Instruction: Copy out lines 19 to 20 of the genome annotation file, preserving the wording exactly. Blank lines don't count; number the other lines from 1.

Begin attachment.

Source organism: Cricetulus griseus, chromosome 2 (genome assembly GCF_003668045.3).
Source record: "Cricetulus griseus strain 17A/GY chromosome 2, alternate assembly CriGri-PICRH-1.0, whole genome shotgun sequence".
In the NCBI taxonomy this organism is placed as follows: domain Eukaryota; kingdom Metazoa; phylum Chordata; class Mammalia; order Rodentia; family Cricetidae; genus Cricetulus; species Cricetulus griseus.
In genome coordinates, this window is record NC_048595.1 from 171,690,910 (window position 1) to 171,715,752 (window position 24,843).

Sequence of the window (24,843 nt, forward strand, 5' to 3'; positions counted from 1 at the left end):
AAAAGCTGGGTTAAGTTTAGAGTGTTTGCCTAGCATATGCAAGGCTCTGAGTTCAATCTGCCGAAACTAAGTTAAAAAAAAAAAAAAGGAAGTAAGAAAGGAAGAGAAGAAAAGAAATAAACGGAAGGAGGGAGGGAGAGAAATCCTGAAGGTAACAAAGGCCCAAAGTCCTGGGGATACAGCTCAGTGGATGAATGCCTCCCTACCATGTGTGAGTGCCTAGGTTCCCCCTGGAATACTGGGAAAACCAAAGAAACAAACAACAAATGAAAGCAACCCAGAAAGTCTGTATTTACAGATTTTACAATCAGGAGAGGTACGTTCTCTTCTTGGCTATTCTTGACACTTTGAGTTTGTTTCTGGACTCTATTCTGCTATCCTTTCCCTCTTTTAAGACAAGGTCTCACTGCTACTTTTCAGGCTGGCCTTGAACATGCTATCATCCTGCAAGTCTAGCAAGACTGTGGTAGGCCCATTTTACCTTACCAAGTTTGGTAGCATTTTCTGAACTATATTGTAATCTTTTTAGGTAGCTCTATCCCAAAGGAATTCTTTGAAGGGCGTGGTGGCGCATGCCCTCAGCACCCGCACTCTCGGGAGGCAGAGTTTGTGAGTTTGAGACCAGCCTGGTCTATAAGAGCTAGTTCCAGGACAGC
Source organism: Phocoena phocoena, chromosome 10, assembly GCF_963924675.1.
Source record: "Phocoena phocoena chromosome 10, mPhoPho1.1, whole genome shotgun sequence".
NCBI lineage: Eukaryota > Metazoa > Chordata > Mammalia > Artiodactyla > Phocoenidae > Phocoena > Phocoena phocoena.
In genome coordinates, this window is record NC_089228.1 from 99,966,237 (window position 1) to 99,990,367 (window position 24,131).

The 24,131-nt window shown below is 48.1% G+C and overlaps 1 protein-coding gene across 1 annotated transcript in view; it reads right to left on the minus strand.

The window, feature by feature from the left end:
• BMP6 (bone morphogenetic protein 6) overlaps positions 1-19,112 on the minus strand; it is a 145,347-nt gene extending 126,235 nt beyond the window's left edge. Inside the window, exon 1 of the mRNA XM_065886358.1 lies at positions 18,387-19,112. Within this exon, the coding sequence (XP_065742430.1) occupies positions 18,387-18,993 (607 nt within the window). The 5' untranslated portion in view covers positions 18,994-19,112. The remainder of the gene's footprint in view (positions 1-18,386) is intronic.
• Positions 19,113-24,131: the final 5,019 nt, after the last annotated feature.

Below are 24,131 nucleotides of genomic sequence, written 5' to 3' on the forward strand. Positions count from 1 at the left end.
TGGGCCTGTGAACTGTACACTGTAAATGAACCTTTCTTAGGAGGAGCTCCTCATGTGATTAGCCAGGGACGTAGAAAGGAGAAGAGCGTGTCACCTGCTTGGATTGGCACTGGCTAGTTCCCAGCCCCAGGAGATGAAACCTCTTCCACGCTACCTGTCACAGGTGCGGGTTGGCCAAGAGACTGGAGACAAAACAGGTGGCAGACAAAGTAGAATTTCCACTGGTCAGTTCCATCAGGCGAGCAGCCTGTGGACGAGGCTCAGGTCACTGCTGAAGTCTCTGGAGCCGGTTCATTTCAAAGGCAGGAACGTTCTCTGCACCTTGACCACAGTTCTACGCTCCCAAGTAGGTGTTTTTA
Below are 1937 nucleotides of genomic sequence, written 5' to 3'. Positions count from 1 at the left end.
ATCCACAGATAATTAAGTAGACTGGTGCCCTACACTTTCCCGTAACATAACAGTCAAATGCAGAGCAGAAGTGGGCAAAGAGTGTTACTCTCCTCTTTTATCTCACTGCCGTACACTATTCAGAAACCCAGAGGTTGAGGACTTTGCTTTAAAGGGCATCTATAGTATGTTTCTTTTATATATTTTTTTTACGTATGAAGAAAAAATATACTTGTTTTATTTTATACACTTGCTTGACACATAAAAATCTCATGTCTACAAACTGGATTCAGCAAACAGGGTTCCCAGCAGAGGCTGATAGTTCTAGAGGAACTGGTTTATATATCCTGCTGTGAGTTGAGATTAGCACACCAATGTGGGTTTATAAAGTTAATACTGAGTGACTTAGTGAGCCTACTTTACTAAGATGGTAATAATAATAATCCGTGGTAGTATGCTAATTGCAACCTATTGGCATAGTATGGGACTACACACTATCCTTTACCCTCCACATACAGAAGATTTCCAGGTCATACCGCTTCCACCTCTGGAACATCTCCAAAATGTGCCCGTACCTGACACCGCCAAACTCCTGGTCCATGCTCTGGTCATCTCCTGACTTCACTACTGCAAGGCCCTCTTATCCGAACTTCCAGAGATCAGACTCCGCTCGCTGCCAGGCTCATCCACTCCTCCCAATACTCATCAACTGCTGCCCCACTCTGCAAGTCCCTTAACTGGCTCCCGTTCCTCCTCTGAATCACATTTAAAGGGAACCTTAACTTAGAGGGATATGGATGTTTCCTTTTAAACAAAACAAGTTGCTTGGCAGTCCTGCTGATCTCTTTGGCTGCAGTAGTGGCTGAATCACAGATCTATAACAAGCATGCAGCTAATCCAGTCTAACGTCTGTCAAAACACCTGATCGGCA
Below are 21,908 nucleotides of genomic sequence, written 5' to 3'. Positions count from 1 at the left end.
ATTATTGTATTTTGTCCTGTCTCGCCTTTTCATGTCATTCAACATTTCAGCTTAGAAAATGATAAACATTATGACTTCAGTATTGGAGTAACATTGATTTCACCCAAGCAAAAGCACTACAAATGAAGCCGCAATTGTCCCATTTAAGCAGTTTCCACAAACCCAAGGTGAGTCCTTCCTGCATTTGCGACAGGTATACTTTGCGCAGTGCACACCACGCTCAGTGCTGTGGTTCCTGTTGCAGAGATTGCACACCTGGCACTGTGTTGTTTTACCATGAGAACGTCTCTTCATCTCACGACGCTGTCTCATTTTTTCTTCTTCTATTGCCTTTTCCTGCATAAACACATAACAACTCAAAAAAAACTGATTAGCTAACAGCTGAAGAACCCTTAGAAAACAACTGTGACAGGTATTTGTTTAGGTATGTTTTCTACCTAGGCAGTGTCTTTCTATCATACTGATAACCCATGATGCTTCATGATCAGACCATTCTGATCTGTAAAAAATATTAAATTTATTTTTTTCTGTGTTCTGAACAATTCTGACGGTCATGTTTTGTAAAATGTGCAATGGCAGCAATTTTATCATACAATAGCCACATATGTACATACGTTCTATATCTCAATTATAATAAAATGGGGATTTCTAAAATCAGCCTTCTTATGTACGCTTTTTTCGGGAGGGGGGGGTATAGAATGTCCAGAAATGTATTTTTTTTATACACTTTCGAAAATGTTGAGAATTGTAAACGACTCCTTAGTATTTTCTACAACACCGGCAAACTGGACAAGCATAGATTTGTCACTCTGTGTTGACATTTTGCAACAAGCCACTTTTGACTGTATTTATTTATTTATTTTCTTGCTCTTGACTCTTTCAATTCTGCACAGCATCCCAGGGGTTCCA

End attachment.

Below are 21,908 nucleotides of genomic sequence, written 5' to 3'. Positions count from 1 at the left end.
ATTATTGTATTTTGTCCTGTCTCGCCTTTTCATGTCATTCAACATTTCAGCTTAGAAAATGATAAACATTATGACTTCAGTATTGGAGTAACATTGATTTCACCCAAGCAAAAGCACTACAAATGAAGCCGCAATTGTCCCATTTAAGCAGTTTCCACAAACCCAAGGTGAGTCCTTCCTGCATTTGCGACAGGTATACTTTGCGCAGTGCACACCACGCTCAGTGCTGTGGTTCCTGTTGCAGAGATTGCACACCTGGCACTGTGTTGTTTTACCATGAGAACGTCTCTTCATCTCACGACGCTGTCTCATTTTTTCTTCTTCTATTGCCTTTTCCTGCATAAACACATAACAACTCAAAAAAAACTGATTAGCTAACAGCTGAAGAACCCTTAGAAAACAACTGTGACAGGTATTTGTTTAGGTATGTTTTCTACCTAGGCAGTGTCTTTCTATCATACTGATAACCCATGATGCTTCATGATCAGACCATTCTGATCTGTAAAAAATATTAAATTTATTTTTTTCTGTGTTCTGAACAATTCTGACGGTCATGTTTTGTAAAATGTGCAATGGCAGCAATTTTATCATACAATAGCCACATATGTACATACGTTCTATATCTCAATTATAATAAAATGGGGATTTCTAAAATCAGCCTTCTTATGTACGCTTTTTTCGGGAGGGGGGGGTATAGAATGTCCAGAAATGTATTTTTTTTATACACTTTCGAAAATGTTGAGAATTGTAAACGACTCCTTAGTATTTTCTACAACACCGGCAAACTGGACAAGCATAGATTTGTCACTCTGTGTTGACATTTTGCAACAAGCCACTTTTGACTGTATTTATTTATTTATTTTCTTGCTCTTGACTCTTTCAATTCTGCACAGCATCCCAGGGGTTCCA